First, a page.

I will absolutely admit that I once had a fascination with Christina Ricci. She’s a beautiful and highly talent actress who doesn’t shy away from challenging material. What she gives us as Katrina is a lovely, graceful young lady that is indeed bewitching. She carries an ethereal aura about her reflecting Katrina’s depth and purity of soul. Ricci and Depp have a gorgeous chemistry that really lights up the screen, and enraptures an audience with their magic. They are such an excellent fit that I’d love to see more of them together.
At the time of release, it was kept a secret that the Hessian Horseman was portrayed by Christopher Walken. It was an added pleasant surprise when I first saw the film in 1999. Aside from some animalistic grunts as he slays his victims., the Horseman has no lines of dialogue, and doesn’t need any due to how he is portrayed and presented. It was a great idea to tell the Horseman’s story early on to have the bloodthirsty psychotic face embed itself in the audience’s minds. The Horseman filed his teeth to a razor sharp point that made him appear more frightening in his enemies’ eyes. It’s an amazing, ferocious design that sends a chill up your spine, especially in conjunction with Walken’s charismatic physicality. It’s also great that the Horseman is not the ultimate villain, but a weapon used by a treacherous conspirator.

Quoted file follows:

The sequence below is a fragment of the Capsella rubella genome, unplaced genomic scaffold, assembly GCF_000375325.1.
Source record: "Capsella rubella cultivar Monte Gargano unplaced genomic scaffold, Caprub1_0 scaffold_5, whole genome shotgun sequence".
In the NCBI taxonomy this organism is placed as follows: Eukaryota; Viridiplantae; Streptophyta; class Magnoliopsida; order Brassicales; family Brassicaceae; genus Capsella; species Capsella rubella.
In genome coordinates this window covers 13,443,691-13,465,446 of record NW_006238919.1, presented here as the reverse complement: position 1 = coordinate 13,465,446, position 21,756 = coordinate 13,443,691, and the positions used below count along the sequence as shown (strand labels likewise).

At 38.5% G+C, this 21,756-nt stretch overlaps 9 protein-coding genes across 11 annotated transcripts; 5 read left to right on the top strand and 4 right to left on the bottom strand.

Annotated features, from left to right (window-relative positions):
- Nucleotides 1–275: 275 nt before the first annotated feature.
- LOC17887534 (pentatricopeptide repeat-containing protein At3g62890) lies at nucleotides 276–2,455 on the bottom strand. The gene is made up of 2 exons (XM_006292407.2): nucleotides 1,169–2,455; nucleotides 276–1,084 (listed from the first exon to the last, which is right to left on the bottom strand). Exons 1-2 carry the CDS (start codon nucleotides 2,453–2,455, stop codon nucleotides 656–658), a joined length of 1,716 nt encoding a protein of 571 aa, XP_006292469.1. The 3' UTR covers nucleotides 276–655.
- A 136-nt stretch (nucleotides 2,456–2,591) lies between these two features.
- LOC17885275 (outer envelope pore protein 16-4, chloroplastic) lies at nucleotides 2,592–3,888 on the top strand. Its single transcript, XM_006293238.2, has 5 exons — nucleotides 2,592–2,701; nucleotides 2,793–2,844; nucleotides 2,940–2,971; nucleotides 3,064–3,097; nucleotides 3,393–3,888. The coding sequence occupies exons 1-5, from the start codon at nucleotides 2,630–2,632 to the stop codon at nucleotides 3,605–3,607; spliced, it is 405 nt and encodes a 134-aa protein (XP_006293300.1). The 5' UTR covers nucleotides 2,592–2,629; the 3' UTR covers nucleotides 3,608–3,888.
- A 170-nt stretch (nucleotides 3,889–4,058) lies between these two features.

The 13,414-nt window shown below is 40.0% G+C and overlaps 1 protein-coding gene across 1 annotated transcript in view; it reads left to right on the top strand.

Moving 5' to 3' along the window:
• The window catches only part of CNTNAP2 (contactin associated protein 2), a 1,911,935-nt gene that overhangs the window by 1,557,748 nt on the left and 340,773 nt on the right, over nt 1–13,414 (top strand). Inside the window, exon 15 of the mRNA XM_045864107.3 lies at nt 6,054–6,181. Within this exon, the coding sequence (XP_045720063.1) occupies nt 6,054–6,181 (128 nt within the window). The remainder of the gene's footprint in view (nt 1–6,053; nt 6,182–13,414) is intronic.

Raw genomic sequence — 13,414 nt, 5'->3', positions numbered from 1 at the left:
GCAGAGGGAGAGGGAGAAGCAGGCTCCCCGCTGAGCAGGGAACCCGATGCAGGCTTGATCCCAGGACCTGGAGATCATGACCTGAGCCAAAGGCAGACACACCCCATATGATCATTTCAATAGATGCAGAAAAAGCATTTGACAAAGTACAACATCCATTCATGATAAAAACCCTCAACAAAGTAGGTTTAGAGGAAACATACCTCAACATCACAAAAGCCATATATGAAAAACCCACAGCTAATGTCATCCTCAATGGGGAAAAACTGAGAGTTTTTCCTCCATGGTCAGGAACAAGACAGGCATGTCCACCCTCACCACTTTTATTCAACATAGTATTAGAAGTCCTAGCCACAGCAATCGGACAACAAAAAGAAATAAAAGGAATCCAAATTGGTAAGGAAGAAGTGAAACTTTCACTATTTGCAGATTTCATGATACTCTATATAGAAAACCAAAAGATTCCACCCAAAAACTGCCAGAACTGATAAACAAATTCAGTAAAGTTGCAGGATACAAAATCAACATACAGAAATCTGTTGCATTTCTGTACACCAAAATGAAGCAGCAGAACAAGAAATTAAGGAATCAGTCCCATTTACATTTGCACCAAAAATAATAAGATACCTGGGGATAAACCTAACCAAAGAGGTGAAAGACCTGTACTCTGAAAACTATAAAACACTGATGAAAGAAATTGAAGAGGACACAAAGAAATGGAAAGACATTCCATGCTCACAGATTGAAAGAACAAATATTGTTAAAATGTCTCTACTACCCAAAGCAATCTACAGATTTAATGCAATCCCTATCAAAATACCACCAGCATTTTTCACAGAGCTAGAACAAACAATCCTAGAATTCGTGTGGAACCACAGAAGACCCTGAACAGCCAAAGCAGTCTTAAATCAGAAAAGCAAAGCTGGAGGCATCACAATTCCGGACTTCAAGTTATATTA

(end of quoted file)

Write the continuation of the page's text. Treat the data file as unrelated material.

Tim Burton really culled together a magnificent cast with several veterans of stage and screen as well as some fine young talents such as Casper Van Dien. Adding in some Hammer Films alumnus like Christopher Lee and Michael Gough was a very nice touch. Miranda Richardson has a wonderful turn in this film that she seemed very enthusiastic about throwing herself into. Her overall performance is marvelous.